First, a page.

ANALYSIS: Creditors' language is foxing the consumer

To what extent is financial services marketing to blame for soaring UK consumer debt? Ben Bold investigates.

The UK is a nation in debt. Collectively, consumers owe the financial services industry £930bn - twice the government's annual expenditure.

The UK is well ahead of the European average and it is getting worse.

So why is this country so obsessed with borrowing? Why is credit such an attractive proposition and to what extent is financial services marketing to blame for the problem?

The Citizens Advice Bureau (CAB) is unequivocal. "Financial services marketing contributes to poor borrowing practices, which leads to debt," says a spokesman.

There is an onus on consumers to borrow responsibly, but critics say a proportion of poor borrowing practice stems from a lack of understanding. Egg positions itself as a consumer champion and says the industry has a duty to empower consumers.

"Financial services marketers have a responsibility to educate consumers," says UK marketing director Jerry Toher. "Finance products are complicated and providers sometimes use this complexity for their own gain."

Critics argue that with line after line of copy trumpeting super-low interest rates and periods of interest-free credit, consumers are often lulled into a false sense of security.

One high-profile example of the confusion inherent in financial services marketing verged on farce. Barclays Bank chief executive Matthew Barrett was one of several UK banking chiefs grilled by a Treasury Select Committee on credit in October. He was asked to calculate the interest a consumer would pay on transferring to Barclaycard's '0% forever' card. "Nothing," was Barrett's response. It was the wrong answer. Barclays agreed to withdraw all ads and marketing promoting the card after a claim by the Office of Fair Trading that it was "highly misleading".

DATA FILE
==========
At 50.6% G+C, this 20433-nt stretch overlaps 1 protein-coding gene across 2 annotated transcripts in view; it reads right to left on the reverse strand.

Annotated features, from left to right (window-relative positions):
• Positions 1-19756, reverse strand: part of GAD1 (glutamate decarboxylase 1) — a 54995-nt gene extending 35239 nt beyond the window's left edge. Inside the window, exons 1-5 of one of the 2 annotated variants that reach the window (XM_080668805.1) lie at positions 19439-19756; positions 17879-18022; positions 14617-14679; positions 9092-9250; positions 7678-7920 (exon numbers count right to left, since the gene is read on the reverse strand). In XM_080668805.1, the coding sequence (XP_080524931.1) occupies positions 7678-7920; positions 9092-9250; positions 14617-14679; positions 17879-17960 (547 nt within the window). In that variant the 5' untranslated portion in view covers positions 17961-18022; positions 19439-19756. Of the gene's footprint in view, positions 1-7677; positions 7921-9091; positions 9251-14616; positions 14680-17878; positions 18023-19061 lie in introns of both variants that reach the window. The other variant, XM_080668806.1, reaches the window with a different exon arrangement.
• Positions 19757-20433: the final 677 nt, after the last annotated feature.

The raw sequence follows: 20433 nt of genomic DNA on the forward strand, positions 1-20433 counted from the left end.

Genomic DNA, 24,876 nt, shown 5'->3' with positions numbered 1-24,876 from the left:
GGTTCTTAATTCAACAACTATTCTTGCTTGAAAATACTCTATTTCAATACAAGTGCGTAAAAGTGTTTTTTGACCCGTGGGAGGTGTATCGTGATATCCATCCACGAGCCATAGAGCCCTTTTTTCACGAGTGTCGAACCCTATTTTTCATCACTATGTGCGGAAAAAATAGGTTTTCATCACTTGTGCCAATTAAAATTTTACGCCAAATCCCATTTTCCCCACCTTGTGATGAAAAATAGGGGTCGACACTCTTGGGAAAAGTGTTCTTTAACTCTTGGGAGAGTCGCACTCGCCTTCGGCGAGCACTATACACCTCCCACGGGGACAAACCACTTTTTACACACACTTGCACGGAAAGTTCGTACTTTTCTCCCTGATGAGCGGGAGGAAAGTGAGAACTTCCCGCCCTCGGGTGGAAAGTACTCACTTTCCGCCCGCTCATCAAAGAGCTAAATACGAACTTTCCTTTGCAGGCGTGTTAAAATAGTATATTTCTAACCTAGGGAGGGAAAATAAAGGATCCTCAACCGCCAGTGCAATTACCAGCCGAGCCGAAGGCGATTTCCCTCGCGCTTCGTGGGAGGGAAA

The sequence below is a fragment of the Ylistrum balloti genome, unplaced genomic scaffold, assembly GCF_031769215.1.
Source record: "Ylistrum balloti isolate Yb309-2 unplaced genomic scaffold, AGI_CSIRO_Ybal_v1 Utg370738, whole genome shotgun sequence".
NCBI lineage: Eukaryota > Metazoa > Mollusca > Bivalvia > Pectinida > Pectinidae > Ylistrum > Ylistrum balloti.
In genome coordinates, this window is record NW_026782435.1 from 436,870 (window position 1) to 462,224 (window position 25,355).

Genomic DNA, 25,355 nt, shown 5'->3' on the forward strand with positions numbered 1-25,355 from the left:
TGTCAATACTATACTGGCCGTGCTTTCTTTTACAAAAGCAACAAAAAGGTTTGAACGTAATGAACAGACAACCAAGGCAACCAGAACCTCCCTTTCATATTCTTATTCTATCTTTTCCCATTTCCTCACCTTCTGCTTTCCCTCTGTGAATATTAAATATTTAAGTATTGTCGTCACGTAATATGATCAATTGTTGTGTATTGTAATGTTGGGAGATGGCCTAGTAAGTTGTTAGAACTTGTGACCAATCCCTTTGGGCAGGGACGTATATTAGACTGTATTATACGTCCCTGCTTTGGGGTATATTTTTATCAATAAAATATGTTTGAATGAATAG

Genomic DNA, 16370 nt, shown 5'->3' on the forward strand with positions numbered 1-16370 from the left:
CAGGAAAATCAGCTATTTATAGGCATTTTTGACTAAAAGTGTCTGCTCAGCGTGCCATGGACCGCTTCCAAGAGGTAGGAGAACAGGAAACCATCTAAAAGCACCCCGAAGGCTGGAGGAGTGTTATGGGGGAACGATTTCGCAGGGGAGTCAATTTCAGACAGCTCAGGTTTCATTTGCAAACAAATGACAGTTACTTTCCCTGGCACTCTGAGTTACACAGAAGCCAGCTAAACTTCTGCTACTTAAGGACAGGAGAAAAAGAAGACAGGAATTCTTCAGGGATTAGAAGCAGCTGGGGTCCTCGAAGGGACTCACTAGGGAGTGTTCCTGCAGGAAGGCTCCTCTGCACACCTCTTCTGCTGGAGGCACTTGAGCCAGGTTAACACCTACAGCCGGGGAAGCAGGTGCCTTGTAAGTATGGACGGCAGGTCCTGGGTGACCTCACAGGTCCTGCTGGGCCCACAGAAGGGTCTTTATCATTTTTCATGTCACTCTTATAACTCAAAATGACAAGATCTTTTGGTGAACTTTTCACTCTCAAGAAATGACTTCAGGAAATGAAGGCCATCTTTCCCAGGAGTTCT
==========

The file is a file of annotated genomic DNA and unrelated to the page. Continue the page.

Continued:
Some claim the language used by financial services firms is at the core of the nation's debt problem. The Insolvency Helpline was established in 1997 to look at the need for debt and credit and provide consumer advice. "What we're particularly blaming (high levels of debt on) is direct response advertising," says a spokesman. "A consumer can phone straight away and get a credit card. People can't resist."

The body is currently making a recommendation to the Treasury and Bank of England to limit the amount of credit on the basis of income. It is also trialling a system with high-street banks, whereby anyone applying for credit of more than £10,000 must speak to a Helpline representative, who will let them know their responsibilities.

"Much of the marketing emphasises the ease and speed of borrowing, rather than the commitment and responsibility needed to pay the money back," argues the CAB.

Since rebranding last year, high-street bank Abbey says it is 'turning banking on its head'. This lofty claim refers to a mission to market its products in a 'transparent' way. Customer director Angus Porter says: "It's a principle for us. Financial services ought to be simple and straightforward." Toher agrees: "It is in both parties' interests that products are fully understood."